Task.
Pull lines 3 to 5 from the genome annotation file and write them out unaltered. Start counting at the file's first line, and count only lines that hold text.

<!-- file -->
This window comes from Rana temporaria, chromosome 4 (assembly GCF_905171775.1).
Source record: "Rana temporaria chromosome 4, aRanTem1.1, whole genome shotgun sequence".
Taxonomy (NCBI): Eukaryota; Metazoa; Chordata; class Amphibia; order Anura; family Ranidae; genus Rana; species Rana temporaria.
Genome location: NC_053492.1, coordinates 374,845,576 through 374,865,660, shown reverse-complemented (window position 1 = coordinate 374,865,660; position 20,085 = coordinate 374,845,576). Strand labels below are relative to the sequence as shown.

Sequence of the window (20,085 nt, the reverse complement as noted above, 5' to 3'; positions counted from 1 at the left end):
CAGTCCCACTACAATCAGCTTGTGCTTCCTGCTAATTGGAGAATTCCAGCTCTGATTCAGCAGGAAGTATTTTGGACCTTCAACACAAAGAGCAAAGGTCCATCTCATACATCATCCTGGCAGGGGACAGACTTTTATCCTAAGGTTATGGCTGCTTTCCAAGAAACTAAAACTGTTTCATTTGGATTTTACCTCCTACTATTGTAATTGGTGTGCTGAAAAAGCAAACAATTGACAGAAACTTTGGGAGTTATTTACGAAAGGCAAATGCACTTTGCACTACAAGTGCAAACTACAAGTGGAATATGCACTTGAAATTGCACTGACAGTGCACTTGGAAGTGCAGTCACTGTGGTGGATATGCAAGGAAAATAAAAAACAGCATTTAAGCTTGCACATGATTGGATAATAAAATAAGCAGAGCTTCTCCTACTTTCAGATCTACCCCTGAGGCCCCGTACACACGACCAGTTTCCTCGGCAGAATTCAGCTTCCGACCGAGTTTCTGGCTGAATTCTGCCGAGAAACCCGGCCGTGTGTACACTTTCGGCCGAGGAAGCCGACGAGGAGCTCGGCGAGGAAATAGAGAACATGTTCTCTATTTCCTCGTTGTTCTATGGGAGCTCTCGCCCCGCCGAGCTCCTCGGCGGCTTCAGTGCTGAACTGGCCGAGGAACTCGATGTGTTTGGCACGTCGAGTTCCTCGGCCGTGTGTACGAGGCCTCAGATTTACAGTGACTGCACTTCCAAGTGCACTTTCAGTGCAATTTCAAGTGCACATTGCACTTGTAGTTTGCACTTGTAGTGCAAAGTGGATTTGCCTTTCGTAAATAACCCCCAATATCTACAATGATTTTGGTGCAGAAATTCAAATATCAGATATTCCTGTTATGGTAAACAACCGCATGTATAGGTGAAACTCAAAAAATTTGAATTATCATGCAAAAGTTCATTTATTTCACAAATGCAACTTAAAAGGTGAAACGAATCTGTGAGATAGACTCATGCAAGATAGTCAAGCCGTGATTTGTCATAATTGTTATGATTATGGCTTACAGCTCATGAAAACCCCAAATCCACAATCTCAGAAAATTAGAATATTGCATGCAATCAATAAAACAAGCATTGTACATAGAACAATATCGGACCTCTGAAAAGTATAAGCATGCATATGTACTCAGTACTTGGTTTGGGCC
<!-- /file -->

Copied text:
Taxonomy (NCBI): Eukaryota; Metazoa; Chordata; class Amphibia; order Anura; family Ranidae; genus Rana; species Rana temporaria.
Genome location: NC_053492.1, coordinates 374,845,576 through 374,865,660, shown reverse-complemented (window position 1 = coordinate 374,865,660; position 20,085 = coordinate 374,845,576). Strand labels below are relative to the sequence as shown.

Sequence of the window (20,085 nt, the reverse complement as noted above, 5' to 3'; positions counted from 1 at the left end):